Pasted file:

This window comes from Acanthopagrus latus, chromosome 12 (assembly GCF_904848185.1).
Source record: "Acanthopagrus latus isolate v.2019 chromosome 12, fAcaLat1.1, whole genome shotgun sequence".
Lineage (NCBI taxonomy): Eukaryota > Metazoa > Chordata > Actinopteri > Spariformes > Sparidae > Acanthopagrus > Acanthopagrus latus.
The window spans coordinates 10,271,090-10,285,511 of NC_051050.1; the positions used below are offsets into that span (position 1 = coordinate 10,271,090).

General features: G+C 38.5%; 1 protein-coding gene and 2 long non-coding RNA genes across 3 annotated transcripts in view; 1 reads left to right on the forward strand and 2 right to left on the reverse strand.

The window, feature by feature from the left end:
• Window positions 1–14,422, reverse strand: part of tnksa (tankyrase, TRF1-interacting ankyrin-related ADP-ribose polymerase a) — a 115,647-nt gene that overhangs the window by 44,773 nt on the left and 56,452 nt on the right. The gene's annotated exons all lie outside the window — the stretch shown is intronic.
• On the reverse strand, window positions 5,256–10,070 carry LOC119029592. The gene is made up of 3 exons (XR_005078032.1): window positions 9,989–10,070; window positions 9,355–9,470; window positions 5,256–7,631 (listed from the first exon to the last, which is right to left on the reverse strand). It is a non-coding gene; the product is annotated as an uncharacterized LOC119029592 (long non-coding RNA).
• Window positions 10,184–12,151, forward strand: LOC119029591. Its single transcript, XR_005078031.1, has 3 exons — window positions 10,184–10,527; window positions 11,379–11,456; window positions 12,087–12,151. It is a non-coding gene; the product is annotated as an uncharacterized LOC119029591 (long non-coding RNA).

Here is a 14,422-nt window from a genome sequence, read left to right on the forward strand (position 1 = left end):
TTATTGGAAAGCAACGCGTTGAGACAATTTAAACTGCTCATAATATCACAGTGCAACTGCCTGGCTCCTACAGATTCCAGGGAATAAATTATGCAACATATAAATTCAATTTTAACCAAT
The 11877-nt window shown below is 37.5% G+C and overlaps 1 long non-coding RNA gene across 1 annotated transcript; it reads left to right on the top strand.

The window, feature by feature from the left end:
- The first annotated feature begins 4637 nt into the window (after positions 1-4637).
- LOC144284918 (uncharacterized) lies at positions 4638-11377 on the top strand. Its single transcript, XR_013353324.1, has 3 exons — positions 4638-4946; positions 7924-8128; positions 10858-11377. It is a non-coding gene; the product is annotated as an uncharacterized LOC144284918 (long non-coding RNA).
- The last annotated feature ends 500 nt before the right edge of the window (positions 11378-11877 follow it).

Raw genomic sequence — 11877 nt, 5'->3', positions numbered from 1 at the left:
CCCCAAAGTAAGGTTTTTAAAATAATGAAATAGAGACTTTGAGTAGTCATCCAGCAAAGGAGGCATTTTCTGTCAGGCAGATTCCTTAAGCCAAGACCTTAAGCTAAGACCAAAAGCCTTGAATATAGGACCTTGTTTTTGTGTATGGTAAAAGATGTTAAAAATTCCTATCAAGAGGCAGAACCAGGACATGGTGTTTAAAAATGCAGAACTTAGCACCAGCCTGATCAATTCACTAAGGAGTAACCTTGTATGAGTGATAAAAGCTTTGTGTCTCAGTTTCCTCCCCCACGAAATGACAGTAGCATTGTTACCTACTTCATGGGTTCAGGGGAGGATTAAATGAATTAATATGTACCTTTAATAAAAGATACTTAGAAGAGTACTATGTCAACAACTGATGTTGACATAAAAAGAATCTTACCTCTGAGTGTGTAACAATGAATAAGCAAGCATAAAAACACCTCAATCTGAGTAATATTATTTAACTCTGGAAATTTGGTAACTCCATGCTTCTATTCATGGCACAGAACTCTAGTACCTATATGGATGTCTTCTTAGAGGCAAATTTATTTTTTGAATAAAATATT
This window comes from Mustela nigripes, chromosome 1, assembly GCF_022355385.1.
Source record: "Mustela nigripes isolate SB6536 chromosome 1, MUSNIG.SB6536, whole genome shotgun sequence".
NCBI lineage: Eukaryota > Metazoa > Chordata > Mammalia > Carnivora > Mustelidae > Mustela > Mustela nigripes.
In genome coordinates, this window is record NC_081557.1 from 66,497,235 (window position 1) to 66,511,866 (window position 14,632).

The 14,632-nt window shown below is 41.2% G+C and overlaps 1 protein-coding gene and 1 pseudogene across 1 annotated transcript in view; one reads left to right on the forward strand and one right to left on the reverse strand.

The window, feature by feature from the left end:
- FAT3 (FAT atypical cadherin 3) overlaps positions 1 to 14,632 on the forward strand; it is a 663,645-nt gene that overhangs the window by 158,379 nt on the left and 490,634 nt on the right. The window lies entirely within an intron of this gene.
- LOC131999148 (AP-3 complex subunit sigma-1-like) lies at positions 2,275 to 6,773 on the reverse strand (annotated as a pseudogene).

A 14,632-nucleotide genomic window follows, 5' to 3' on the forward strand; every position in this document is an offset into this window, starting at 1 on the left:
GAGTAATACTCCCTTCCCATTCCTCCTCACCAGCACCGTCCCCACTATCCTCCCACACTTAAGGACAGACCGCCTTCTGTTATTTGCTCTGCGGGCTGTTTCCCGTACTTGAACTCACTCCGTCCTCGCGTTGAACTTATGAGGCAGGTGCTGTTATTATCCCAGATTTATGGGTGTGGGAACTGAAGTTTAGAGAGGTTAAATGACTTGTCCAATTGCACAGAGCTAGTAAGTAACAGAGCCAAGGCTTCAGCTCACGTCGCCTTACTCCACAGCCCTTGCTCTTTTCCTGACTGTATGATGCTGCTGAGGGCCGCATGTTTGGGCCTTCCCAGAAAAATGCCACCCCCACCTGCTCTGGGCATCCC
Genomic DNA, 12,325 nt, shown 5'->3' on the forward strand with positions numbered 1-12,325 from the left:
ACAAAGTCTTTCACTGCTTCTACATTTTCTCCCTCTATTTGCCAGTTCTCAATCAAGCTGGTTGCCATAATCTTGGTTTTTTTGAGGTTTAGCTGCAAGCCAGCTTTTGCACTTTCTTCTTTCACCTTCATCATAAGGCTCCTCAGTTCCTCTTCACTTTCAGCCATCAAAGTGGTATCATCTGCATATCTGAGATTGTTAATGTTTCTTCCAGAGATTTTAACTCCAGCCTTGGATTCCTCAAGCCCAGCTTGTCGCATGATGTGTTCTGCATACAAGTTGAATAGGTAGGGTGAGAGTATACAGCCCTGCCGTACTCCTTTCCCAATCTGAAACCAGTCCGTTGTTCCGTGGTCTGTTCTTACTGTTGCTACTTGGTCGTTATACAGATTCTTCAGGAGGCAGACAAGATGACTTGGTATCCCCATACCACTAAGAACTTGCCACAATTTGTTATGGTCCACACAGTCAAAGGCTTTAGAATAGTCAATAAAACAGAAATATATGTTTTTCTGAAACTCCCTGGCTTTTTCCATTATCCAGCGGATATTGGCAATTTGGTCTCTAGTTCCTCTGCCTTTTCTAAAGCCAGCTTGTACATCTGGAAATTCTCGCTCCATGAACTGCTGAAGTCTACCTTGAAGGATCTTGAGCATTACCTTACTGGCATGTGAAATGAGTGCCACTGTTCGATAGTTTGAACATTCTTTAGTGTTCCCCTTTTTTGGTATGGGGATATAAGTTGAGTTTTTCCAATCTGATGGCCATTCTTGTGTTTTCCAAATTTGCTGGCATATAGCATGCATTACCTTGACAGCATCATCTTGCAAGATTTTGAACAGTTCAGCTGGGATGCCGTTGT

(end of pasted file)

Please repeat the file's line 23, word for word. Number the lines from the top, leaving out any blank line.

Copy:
The 14,632-nt window shown below is 41.2% G+C and overlaps 1 protein-coding gene and 1 pseudogene across 1 annotated transcript in view; one reads left to right on the forward strand and one right to left on the reverse strand.